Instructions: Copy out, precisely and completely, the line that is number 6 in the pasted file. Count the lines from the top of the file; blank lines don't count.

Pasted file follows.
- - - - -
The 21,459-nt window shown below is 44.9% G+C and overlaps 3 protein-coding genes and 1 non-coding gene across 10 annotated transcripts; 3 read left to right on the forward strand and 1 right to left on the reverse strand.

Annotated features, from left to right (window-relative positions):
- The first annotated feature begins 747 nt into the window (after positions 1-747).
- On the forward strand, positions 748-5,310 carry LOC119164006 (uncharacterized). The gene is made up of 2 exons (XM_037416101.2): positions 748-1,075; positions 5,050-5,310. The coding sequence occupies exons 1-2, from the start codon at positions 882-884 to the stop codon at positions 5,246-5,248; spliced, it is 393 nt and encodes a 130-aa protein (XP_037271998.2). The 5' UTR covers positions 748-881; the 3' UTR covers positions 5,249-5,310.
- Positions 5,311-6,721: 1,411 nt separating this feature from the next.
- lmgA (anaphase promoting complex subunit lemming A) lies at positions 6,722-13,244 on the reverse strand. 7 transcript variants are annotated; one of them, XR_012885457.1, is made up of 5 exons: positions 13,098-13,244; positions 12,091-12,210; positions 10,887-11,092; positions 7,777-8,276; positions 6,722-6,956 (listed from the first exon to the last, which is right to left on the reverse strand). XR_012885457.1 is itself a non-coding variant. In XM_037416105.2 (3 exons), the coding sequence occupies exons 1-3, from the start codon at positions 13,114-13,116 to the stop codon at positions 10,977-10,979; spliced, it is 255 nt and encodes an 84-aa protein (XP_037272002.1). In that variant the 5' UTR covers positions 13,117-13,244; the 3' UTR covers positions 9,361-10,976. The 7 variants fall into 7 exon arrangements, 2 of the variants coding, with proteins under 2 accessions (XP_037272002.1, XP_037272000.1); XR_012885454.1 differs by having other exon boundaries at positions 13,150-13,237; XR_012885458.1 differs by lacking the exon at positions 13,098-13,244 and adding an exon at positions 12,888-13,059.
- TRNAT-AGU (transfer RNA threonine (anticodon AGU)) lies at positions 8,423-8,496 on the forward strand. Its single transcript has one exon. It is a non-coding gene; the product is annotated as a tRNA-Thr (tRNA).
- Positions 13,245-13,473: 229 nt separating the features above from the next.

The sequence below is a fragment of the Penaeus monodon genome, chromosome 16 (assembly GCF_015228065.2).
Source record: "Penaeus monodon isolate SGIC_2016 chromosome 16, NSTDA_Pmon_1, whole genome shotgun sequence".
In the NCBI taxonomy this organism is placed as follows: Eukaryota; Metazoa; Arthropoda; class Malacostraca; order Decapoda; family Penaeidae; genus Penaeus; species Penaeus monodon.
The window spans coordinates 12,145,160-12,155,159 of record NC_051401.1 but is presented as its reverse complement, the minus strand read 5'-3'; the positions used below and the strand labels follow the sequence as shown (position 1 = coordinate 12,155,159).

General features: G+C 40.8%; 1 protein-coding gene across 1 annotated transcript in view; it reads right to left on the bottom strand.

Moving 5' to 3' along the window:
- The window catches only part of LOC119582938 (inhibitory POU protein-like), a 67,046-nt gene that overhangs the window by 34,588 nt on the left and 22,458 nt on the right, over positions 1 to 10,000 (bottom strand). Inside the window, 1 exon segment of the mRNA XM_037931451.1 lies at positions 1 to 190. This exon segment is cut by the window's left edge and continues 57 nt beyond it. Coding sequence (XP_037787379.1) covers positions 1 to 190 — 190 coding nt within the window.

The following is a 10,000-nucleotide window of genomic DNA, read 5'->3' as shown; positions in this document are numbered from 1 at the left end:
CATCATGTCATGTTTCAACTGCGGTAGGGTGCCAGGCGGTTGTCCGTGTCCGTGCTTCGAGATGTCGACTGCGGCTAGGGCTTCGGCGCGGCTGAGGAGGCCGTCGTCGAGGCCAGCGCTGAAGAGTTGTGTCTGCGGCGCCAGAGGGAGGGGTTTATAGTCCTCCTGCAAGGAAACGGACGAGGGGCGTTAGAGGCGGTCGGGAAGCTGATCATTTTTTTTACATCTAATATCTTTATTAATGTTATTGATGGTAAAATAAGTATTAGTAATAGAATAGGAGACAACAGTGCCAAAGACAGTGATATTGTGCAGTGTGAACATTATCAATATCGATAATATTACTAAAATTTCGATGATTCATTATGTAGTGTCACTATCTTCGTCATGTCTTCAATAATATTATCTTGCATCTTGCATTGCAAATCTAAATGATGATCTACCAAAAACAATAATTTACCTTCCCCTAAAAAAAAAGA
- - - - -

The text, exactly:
- lmgA (anaphase promoting complex subunit lemming A) lies at positions 6,722-13,244 on the reverse strand. 7 transcript variants are annotated; one of them, XR_012885457.1, is made up of 5 exons: positions 13,098-13,244; positions 12,091-12,210; positions 10,887-11,092; positions 7,777-8,276; positions 6,722-6,956 (listed from the first exon to the last, which is right to left on the reverse strand). XR_012885457.1 is itself a non-coding variant. In XM_037416105.2 (3 exons), the coding sequence occupies exons 1-3, from the start codon at positions 13,114-13,116 to the stop codon at positions 10,977-10,979; spliced, it is 255 nt and encodes an 84-aa protein (XP_037272002.1). In that variant the 5' UTR covers positions 13,117-13,244; the 3' UTR covers positions 9,361-10,976. The 7 variants fall into 7 exon arrangements, 2 of the variants coding, with proteins under 2 accessions (XP_037272002.1, XP_037272000.1); XR_012885454.1 differs by having other exon boundaries at positions 13,150-13,237; XR_012885458.1 differs by lacking the exon at positions 13,098-13,244 and adding an exon at positions 12,888-13,059.